Purpose – The purpose of this research is to identify the impacts of the country of origin of a franchise
chain on its commitment in the destination countries, verifying the institutional particularities between the
chains fromemerging and developed countries.
Design/methodology/approach – The research is descriptive and quantitative and involved 724
franchise chains from 10 countries of origin (Brazil, Russia, India, South Africa, Argentina, USA, Germany,
Australia, Spain and Portugal), spread over 174 destination countries, totaling 3,513 cases.
Findings – The results indicate that institutional preferences do not vary according to the country of origin
of the franchise chain but rather vary according to the destination country.
Research limitations/implications – This paper contributes to institutional theory by identifying a set
of characteristics that explains the selection of international markets and the commitment of franchise chains.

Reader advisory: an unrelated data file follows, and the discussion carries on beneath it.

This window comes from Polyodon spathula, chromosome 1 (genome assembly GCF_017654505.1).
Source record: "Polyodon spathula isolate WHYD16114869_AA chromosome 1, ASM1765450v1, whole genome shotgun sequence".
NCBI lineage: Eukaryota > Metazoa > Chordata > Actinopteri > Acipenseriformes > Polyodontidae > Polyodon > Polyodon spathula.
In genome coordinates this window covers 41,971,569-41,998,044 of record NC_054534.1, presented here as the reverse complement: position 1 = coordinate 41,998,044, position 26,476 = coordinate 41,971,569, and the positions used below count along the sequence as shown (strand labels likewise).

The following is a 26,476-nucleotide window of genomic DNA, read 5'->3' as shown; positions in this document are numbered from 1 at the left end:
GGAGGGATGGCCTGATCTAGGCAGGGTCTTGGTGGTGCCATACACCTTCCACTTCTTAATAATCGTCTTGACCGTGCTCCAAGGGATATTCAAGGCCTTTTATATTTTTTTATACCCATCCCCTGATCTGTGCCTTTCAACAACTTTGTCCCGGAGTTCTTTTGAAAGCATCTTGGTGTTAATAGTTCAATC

Practical implications – The results obtained in the study can help managers of franchise chains to
make decisions related to the selection of destination countries for international expansion based on the
institutional characteristics of the markets and their compatibility with the objectives of the franchise
Originality/value – Companies in emerging countries internationalize according to different
management logics from those of companies from developed countries. Thus, it is possible that the
process of selecting countries for internationalization is also based on different criteria that reflect
different institutional preferences. The thesis defended in the paper is that market potential is more
important to franchisees from emerging markets, whereas contract enforcement is more important to
franchisees from developed markets.
Country of origin, Institutional theory, Internationalization, Emerging markets, Institutional environment, Franchise chains